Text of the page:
I am just on a roll this month! Here's a stupid-simple Sinatra app I created for my wedding attendees. Weddings generate a lot of pictures. An insane amount of pictures. I needed a fast, easy way for attendees to upload their pictures to my Amazon S3 bucket without too much technical know-how. While Facebook and Google+ are really nice for sharing photos, I wanted the originals, in their original forms, without any added compression or tinkering.
Enter DeadDrop, a simple upload web app that works with the local filesystem or Amazon S3. This app accepts uploads of any file type by default, of any size, of any number (these things can be limited, check out blueimp's documentation on how to make this happen). Drag and drop support as well as a fallback form is included.
The app doesn't give out or support links to uploaded files, so it isn't really appropriate for a file locker service at the moment. If you'd like to make this happen, send me a pull request.
Here's a huge project that I'm happy to open source: GreenBoard. It's a simple web app designed to be displayed on a vertically-oriented TV in a manufacturing environment. The premise is simple, you take pre-run measurements, if they come back green, run parts, if they come back red or yellow, you should fix things before you run parts. Without delving too much into specifics, it lets you specify and take measurements against pieces of equipment, and get a quick look to see if they are within the tolerance values you specify. This is probably best illustrated with a picture:
Table cells are colored depending on whether or not they are in-compliance with the values you have specified.
There are some existing products that do this, but nothing was open source or generalized enough to fit the requesting company's specifications, so we decided to build one ourselves.
This was designed with audit compliance in mind, so all tables are using PaperTrail. Even if a user deletes the tables they control, you can still look back on history for audit compliance purposes.
There's still a good bit of work to complete on this project, such as building an API, pulling new values into the page in a modern way, not using a jQuery polling hack (it's really nasty...), moving configuration to environment variables with Figaro, and additional logon methods (for all you Google Apps users out there). If you'd like to help out, check out the GitLab Project. I am accepting merge requests and can help out with deployment or other questions if they come up. Have fun!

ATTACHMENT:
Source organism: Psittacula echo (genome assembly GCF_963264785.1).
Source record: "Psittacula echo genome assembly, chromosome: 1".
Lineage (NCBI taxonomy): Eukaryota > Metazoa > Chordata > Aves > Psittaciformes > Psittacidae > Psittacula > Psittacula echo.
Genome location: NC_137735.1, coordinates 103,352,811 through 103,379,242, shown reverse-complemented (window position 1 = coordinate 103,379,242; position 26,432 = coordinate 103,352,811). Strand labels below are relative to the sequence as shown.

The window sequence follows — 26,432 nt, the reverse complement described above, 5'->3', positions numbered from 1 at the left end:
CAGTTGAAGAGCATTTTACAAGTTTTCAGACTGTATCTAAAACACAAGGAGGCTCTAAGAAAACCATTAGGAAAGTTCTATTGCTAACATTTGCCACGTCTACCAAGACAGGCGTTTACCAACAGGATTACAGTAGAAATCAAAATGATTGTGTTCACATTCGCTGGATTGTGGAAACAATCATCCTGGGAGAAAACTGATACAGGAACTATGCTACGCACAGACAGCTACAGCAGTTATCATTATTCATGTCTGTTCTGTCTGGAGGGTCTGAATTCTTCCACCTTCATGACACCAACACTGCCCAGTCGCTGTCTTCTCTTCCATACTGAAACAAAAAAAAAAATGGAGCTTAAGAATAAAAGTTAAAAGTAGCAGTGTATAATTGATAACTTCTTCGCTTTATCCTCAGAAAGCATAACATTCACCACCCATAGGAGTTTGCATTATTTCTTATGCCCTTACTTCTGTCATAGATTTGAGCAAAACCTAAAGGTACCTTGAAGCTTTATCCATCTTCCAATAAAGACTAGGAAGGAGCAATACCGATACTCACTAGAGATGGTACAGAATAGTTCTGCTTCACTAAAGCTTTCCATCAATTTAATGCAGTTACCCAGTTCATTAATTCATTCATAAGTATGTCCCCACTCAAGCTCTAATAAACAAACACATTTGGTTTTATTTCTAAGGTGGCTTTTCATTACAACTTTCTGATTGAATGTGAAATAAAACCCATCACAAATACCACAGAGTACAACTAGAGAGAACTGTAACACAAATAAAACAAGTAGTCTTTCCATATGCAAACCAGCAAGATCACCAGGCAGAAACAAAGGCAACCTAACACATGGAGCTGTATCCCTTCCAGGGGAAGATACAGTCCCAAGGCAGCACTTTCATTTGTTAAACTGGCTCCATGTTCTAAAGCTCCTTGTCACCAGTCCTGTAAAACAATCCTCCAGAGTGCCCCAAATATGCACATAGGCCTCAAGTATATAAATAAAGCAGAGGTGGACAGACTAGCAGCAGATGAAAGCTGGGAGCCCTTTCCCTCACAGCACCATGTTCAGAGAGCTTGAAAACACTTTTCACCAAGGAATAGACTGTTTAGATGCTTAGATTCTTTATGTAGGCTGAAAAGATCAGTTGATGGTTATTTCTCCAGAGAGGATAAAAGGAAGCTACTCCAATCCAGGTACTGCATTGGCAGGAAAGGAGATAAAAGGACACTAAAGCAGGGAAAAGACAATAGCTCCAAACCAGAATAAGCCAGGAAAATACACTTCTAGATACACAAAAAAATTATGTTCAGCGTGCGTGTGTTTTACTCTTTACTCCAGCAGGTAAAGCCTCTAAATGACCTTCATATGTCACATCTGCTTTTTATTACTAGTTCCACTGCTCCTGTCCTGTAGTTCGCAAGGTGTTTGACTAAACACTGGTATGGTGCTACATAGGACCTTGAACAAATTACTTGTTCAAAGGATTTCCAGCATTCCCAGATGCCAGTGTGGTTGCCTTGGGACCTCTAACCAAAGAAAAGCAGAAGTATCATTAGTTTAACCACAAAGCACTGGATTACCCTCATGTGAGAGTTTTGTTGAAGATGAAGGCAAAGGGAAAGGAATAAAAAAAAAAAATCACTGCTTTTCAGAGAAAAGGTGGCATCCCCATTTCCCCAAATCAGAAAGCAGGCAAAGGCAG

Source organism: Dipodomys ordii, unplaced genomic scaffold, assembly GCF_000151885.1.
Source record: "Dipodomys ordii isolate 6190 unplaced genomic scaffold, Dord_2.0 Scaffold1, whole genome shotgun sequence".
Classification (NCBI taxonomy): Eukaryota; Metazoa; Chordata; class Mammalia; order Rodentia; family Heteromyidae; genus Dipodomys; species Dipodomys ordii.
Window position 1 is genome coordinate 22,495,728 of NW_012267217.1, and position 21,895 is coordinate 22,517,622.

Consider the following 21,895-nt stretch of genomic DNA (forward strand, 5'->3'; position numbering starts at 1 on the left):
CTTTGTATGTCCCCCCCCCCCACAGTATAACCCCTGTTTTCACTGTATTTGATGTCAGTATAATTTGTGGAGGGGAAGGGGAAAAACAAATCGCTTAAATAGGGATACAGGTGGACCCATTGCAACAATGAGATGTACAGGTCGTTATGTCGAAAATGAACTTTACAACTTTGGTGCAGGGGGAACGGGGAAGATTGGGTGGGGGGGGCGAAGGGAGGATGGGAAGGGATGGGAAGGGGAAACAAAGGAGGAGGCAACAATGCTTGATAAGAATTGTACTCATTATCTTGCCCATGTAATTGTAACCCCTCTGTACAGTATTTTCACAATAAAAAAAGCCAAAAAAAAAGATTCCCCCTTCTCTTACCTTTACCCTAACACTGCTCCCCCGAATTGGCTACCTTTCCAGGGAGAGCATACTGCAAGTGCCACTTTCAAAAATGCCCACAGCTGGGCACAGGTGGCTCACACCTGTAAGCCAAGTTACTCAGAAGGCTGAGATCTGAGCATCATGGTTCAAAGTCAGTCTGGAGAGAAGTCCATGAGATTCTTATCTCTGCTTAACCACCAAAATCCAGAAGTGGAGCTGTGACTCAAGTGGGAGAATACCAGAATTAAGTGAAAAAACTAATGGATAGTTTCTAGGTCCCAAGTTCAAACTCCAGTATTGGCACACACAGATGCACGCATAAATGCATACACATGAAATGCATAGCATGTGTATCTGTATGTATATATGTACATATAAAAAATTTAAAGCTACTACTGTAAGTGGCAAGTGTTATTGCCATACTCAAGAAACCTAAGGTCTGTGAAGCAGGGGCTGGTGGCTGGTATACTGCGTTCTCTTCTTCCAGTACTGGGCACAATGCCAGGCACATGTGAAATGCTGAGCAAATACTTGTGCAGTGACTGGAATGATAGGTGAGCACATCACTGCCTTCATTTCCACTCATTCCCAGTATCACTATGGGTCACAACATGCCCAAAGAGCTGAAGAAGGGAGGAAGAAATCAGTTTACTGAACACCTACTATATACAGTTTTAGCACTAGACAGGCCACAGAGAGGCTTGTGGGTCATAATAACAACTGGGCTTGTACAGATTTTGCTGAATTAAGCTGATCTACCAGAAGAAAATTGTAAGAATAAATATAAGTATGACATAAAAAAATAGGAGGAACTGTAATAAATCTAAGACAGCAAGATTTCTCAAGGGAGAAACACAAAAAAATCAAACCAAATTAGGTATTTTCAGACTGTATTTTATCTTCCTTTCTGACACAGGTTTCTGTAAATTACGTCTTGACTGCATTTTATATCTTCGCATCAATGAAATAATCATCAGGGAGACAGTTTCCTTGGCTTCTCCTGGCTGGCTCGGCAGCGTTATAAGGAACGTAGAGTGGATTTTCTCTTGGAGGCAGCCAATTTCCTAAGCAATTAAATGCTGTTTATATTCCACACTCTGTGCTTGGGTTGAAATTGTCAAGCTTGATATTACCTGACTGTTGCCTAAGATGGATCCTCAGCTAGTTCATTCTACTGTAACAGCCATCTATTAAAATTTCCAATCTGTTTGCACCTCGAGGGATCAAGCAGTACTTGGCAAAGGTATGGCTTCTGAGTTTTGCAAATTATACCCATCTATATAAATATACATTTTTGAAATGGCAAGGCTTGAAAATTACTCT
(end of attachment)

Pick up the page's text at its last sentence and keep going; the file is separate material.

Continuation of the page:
Why not PDF? Some people hate them. Some people love the way bootstrap looks on a mobile device. Etc.
You can check out the app here: https://marksport.herokuapp.com
Of course, this is all open source: https://gitlab.com/samurailink3/marksport
I'm happy to announce and launch my newest project: HIVEMIND
tl;dr: It's open source image board software that you can find here: https://gitlab.com/samurailink3/hivemind
Over the past year, I've seen certain communities on the internet become more locked down, more moderated, more censored. I'm not referring to any one incident, just a general trend I've noticed, and have been concerned about. I wanted a pet project that would allow people to stand up communities quickly and easily, with their own rules on their own terms. That's where HIVEMIND comes in.
The site I've launched is just a reference implementation, not the grand solution, the solution is the open source software that makes it easy for people to create a public forum, without usernames or real names, to have discussions on any topic of their choosing. It's very early in development, and I have a lot of plans for it in the future. For now, test it out, hack on it, create feature requests and bug reports on GitLab, and if you want: Stand it up on your own server.
Source here: https://gitlab.com/samurailink3/hivemind
Install guide here: https://gitlab.com/samurailink3/hivemind/blob/master/Install.md
Try it out here: https://hivemind-app.herokuapp.com/
New security talk! Pretty simple, stuff we've seen before, but packaged to give in 30-60 minutes to an audience who may or may not know about 2-factor shortcomings. I gave this talk at OISF and it went over pretty well. You can find it here.